Over the past 15 years, Ethiopia has been among the fastest growing countries in the world at an average of 10 percent per year (World Bank, 2021). However, the economic growth has not been job rich and the labour market has not been able to absorb the new labour force entrants entering the labour market. Consequently, the urban unemployment rate is high, in which the youth and female are the most affected. There seem to be a mismatch between the labour market demand and supply in terms of skills and knowledge of the new graduates. Unemployment is one of the main driving force for youth to look for work beyond the local labour market (ILO, 2020). 

In the given socio-economic context, if Ethiopia becomes a middle-income country by 2025 as stated in the Growth and Transformation Plans (GTP II 2015–2020), its economy will have to become more diversified, therefore having strong implications for the education and training system. 

Technical Vocational Education and Training (TVET) is a key pillar of the Government´s efforts to strengthen the education and training system. The Ethiopian National Employment Policy and Strategy highlights the importance of improving the quality of general education and TVET to reduce the number of working poor. Moreover, Ethiopia’s latest TVET strategy focuses on: 

  • Improving access to TVET; 
  • Strengthening outcome-based training through an integrated, yet decentralized, and result-oriented system;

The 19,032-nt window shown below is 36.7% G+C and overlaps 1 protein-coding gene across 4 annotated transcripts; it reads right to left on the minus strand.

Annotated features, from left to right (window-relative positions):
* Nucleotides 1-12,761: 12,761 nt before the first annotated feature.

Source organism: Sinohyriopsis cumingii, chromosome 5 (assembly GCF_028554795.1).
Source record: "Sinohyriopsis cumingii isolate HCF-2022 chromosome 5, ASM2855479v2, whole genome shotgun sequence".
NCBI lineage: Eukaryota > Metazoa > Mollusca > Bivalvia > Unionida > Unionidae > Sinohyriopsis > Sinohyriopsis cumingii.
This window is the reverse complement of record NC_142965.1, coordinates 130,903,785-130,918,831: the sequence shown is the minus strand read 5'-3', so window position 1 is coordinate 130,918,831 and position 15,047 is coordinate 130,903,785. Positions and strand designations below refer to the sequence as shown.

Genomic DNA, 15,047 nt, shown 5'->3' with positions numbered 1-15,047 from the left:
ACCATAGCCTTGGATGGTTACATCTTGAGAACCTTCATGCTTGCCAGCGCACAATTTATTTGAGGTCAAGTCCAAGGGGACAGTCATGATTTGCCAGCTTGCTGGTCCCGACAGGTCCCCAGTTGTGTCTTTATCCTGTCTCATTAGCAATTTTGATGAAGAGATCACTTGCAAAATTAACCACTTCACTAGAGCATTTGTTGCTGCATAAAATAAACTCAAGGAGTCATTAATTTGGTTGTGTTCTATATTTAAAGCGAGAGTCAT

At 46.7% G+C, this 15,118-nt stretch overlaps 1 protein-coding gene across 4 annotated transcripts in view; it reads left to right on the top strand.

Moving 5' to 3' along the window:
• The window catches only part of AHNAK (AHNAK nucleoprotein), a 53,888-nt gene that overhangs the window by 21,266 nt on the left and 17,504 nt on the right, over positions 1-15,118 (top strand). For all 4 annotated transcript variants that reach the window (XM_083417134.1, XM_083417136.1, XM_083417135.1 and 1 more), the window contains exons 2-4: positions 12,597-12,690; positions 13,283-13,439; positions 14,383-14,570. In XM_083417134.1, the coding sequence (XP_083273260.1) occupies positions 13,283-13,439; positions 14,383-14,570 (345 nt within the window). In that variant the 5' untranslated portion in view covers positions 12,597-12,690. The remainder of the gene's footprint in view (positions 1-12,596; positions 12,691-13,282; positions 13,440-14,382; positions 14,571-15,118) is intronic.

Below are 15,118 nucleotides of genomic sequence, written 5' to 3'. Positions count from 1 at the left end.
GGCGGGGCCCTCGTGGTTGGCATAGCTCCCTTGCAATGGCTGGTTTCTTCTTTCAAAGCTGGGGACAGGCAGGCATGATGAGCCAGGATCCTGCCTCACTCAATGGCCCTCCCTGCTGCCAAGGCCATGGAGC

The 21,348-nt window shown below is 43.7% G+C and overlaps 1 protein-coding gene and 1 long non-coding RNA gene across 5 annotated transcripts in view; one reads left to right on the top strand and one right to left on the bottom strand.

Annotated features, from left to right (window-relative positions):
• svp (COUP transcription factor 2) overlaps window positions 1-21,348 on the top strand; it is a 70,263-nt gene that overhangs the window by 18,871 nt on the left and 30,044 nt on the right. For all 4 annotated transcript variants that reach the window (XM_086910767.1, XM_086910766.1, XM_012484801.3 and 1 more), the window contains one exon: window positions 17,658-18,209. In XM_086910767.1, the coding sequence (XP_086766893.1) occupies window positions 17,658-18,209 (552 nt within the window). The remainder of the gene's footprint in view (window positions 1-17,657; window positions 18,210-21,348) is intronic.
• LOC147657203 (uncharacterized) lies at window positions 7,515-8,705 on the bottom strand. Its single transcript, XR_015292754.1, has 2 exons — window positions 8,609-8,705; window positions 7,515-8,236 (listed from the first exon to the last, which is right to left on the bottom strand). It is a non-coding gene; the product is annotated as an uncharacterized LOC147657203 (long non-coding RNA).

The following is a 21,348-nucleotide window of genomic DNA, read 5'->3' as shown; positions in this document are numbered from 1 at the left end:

• Improving quality assurance and skills assessment; 
  • Improving the quality and relevance of training programmes;  
  • Strengthening the employment of TVET graduates; 
  • Intensifying support to micro and small enterprises (MSEs). 

Publication
Review of national policy, legislative and regulatory frameworks and practice
Publication Date: 20 Feb 2024
Source: ILO
Through PROSPECTS programme, the ILO has undertaken a national policy, legislative and regulatory frameworks and practice review. This review includes an analysis of current legislation, policies and regulatory frameworks, and how their implementation works in practice across the eight PROSPECTS countries to support the governments in policy, legislation, regulatory development and/or reform as appropriate.

Through this review, the ILO seeks to explore further opportunities to strengthen policy, legislative and institutional environments and mechanisms, working closely with host governments and other national actors and partners.

By providing a comprehensive and robust picture of the situation on the ground, the report offers actionable areas of intervention to support policy development, reform and implementation capacity of the host governments, other national and local actors, including the social partners, to enhance inclusion and protection.
Publication
Improving skills and lifelong learning for workers in the informal economy to promote decent work and enhance transitions to formality
Publication Date: 12 Feb 2024
Source: ILO
Workers in the informal economy face barriers to training due to costs and limited availability. Women encounter greater challenges accessing opportunities. Employers invest less in training than formal counterparts, and available programs may not be suitable or recognized. Therefore, governments can expand financing options and make training more flexible. The paper highlights strategies including aligning programs with labour market demands and investing in basic skills education as well as targeted interventions that are essential for enhancing access and relevance in skills training.